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Making containers safer (lwn.net)
211 points by chmaynard 62 days ago | hide | past | web | favorite | 52 comments

The whole container safety story has been a mess/cluster/bag-of-tricks since the very beginning. Unlike BSD jails, security was never number one priority for containers. Just take a look at what GCE/AWS use respectively. The former built an entire syscall proxy with Gvisor while the latter uses a hypervisor based solution with Firecracker (think mini-VMs). Anything in production that touches foriegn code can't really use generic out-of-the-box container systems like Docker. There is a whole bunch of tech such as Hyper Container, Kata, Runq etc. all so that you can run them on a hypervisor and get proper sandboxing. All in all quite disappointing to be honest.

(The main downside of hypervisors is that they are difficult to run on low-cost commodity cloud like Digital Ocean. You are forced to use bare metal stuff like Hetzner, AWS, Paket Cloud etc. The whole point of cloud is that the hardware/infrastructure is mostly abstracted away. If I have to run my own hypervisor just to ensure the container doesn't get broken out of, what's the point even calling it cloud?)

> (The main downside of hypervisors is that they are difficult to run on low-cost commodity cloud like Digital Ocean. You are forced to use bare metal stuff like Hetzner, AWS, Paket Cloud etc. The whole point of cloud is that the hardware/infrastructure is mostly abstracted away. If I have to run my own hypervisor just to ensure the container doesn't get broken out of, what's the point even calling it cloud?)

Sorry if I'm misunderstanding, but the hypervisor in the cloud (i.e. the VM running under your "instance") is to protect the cloud provider from you. The Hypervisor you're running (firecracker, kata containers, gvisor, nabla, etc) are to protect your dangerous workloads from your other workloads.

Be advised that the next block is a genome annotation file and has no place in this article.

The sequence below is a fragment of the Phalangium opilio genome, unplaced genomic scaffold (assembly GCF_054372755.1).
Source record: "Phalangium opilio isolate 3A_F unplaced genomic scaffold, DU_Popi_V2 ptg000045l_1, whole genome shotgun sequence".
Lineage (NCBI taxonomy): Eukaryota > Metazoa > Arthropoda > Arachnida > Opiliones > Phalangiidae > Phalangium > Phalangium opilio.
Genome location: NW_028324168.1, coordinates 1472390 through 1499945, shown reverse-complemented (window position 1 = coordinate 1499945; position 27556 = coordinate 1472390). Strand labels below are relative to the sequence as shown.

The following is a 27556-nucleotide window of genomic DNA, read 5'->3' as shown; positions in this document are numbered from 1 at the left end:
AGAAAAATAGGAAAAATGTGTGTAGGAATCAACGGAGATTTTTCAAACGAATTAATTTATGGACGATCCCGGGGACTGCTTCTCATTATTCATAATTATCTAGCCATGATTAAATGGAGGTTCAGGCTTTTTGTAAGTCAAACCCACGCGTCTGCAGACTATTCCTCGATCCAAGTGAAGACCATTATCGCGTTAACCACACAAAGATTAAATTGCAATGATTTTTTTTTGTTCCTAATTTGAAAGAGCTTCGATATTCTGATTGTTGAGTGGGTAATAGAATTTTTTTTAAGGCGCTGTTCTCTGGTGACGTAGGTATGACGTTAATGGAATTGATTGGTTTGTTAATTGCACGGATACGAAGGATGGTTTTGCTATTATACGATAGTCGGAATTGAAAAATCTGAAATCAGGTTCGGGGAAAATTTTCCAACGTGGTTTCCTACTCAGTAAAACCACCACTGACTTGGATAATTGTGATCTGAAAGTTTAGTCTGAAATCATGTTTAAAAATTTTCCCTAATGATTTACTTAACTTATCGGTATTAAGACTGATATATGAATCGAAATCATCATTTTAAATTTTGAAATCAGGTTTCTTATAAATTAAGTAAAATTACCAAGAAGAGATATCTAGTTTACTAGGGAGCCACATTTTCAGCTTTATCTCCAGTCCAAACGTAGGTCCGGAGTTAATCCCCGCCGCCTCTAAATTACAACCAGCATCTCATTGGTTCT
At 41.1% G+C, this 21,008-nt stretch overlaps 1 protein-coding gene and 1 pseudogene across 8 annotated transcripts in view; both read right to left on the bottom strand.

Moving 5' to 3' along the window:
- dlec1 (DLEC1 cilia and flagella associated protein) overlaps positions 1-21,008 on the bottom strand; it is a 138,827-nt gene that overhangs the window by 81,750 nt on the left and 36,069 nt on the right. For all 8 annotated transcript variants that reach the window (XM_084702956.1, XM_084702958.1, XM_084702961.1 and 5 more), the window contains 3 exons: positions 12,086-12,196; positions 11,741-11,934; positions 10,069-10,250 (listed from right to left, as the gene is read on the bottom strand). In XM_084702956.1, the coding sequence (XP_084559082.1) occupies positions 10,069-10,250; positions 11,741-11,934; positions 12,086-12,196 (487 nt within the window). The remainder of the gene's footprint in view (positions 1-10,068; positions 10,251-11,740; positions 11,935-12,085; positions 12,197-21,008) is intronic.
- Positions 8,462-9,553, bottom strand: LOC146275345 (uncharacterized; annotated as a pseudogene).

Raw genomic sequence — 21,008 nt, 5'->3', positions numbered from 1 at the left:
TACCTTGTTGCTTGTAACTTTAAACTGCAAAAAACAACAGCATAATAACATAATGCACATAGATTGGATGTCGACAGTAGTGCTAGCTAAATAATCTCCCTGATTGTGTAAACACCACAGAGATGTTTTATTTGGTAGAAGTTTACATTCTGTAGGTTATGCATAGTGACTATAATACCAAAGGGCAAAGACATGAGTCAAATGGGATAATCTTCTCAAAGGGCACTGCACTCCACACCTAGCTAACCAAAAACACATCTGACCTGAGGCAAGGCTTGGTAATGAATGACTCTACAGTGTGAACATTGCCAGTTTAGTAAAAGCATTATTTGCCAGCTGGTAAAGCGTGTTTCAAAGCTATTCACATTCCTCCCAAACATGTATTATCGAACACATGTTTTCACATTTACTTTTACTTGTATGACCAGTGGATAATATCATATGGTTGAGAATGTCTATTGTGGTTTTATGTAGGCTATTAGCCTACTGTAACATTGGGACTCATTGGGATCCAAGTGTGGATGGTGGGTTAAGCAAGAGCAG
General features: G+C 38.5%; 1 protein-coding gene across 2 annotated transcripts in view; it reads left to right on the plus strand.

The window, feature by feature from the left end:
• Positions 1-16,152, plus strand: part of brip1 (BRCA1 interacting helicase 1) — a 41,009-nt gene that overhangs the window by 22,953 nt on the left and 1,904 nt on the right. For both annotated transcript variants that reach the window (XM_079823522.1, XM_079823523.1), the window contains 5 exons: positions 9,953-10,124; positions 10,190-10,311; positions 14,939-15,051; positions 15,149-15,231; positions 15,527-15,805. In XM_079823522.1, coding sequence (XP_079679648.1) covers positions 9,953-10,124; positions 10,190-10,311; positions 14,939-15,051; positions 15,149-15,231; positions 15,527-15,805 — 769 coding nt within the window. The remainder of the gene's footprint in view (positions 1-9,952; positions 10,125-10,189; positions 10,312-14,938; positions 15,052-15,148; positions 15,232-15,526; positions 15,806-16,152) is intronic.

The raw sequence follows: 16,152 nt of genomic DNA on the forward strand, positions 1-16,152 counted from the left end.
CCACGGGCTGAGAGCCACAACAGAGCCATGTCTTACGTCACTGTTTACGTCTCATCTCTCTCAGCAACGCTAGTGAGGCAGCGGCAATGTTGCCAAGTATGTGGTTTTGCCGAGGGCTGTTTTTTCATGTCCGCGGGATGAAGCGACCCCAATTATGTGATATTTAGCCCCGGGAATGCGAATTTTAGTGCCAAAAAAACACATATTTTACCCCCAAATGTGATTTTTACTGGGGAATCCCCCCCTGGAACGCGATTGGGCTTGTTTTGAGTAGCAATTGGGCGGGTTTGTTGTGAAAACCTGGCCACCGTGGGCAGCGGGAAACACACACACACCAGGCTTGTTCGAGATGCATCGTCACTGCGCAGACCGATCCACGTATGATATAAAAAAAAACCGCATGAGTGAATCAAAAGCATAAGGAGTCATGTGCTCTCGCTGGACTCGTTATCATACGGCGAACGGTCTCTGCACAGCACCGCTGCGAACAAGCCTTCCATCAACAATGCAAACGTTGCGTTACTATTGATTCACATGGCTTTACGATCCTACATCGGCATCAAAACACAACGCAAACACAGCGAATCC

It is totally within your power to choose to run 1 cloud "instance" per workload so you don't have to worry about cross-workload contamination, but if you want to effectively multiplex your workload on constantly available machines, you're going to have to mix your workloads, and that almost certainly requires protection of some kind.

In an ideal world we might all be getting VMs that were unikernels that are a bit safer to use but in general it feels like you need to isolate these workloads somehow if you're going to run them on the same "instance". What does your perfect/preferred world look like?

Kata works pretty well. You set it as a runtime for docker and it gives a fantastic illusion that the container isn't different from any other docker container but uses a KVM VM with minimal hardware to run the container. It starts in under 200ms (and faster if you make it use firecracker), etc.

The problem your parent is pointing out is that AWS instances don't support nested virtualization (and it sounds like neither does Digital Ocean) so on both of these cloud providers you can't use something like kata containers or any nested VMs. GCP does support nested virtualization in any VM and aws `.metal` instance types do as well, but are rather expensive. It's really a shame that even with the new EC2 kvm-based hypervisor they still didn't enable nested virtualization for most instance types, otherwise we'd definitely be making heavy use of kata containers.

I wish Oracle hadn't bought Ravello Systems and that Ravello open sourced their binary translation stuff that made nested VMs possible in EC2 without the full overhead of software virtualization. Unfortunately, there are no open source implementations of similar software that I know of. Their blog is now hosted on oracle's site: https://blogs.oracle.com/ravello/nested-virtualization-with-...

We tried kata the user experience is not as good as lxd.

Moreover with lxd just use the same deployment platform, scripts as used for bare-metal and VM. No need to fiddle with mix of shell scripts and DSL for container orchestration and how to integrate with your own code. No need for zombie process like in docker.

Kata is great if you're already using docker, it also is increased isolation versus lxd.

If you don't already have a use case for docker, kubernetes, the image repository features, etc then of course kata wouldn't be useful to you over lxc.